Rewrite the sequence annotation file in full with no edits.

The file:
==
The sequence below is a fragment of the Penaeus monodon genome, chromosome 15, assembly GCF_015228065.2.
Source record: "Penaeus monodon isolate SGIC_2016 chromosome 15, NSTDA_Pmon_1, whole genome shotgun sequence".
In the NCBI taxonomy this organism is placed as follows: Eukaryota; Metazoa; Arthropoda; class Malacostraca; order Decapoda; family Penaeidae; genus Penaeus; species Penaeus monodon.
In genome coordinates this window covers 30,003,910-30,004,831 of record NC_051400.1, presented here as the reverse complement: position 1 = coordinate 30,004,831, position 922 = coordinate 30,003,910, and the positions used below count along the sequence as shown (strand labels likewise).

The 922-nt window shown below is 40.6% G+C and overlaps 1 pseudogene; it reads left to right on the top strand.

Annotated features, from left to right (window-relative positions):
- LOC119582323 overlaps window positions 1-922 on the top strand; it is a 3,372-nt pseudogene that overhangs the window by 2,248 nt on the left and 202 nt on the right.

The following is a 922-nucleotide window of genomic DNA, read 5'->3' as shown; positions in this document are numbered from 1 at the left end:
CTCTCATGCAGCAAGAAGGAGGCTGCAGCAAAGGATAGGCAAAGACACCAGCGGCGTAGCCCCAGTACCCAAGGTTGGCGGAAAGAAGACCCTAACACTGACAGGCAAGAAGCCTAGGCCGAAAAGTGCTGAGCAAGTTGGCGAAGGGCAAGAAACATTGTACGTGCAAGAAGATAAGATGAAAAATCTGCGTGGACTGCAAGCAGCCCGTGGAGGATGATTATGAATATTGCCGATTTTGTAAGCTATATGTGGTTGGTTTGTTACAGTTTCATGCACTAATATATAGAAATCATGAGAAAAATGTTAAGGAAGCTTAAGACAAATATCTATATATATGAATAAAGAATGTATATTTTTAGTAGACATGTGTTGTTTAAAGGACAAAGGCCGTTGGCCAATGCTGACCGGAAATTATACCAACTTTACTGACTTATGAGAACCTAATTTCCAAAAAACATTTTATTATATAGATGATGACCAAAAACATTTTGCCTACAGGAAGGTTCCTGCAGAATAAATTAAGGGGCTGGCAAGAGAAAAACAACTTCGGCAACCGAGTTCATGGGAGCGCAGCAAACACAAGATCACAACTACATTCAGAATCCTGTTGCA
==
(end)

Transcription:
The sequence below is a fragment of the Penaeus monodon genome, chromosome 15, assembly GCF_015228065.2.
Source record: "Penaeus monodon isolate SGIC_2016 chromosome 15, NSTDA_Pmon_1, whole genome shotgun sequence".
In the NCBI taxonomy this organism is placed as follows: Eukaryota; Metazoa; Arthropoda; class Malacostraca; order Decapoda; family Penaeidae; genus Penaeus; species Penaeus monodon.
In genome coordinates this window covers 30,003,910-30,004,831 of record NC_051400.1, presented here as the reverse complement: position 1 = coordinate 30,004,831, position 922 = coordinate 30,003,910, and the positions used below count along the sequence as shown (strand labels likewise).

The 922-nt window shown below is 40.6% G+C and overlaps 1 pseudogene; it reads left to right on the top strand.

Annotated features, from left to right (window-relative positions):
- LOC119582323 overlaps window positions 1-922 on the top strand; it is a 3,372-nt pseudogene that overhangs the window by 2,248 nt on the left and 202 nt on the right.

The following is a 922-nucleotide window of genomic DNA, read 5'->3' as shown; positions in this document are numbered from 1 at the left end:
CTCTCATGCAGCAAGAAGGAGGCTGCAGCAAAGGATAGGCAAAGACACCAGCGGCGTAGCCCCAGTACCCAAGGTTGGCGGAAAGAAGACCCTAACACTGACAGGCAAGAAGCCTAGGCCGAAAAGTGCTGAGCAAGTTGGCGAAGGGCAAGAAACATTGTACGTGCAAGAAGATAAGATGAAAAATCTGCGTGGACTGCAAGCAGCCCGTGGAGGATGATTATGAATATTGCCGATTTTGTAAGCTATATGTGGTTGGTTTGTTACAGTTTCATGCACTAATATATAGAAATCATGAGAAAAATGTTAAGGAAGCTTAAGACAAATATCTATATATATGAATAAAGAATGTATATTTTTAGTAGACATGTGTTGTTTAAAGGACAAAGGCCGTTGGCCAATGCTGACCGGAAATTATACCAACTTTACTGACTTATGAGAACCTAATTTCCAAAAAACATTTTATTATATAGATGATGACCAAAAACATTTTGCCTACAGGAAGGTTCCTGCAGAATAAATTAAGGGGCTGGCAAGAGAAAAACAACTTCGGCAACCGAGTTCATGGGAGCGCAGCAAACACAAGATCACAACTACATTCAGAATCCTGTTGCA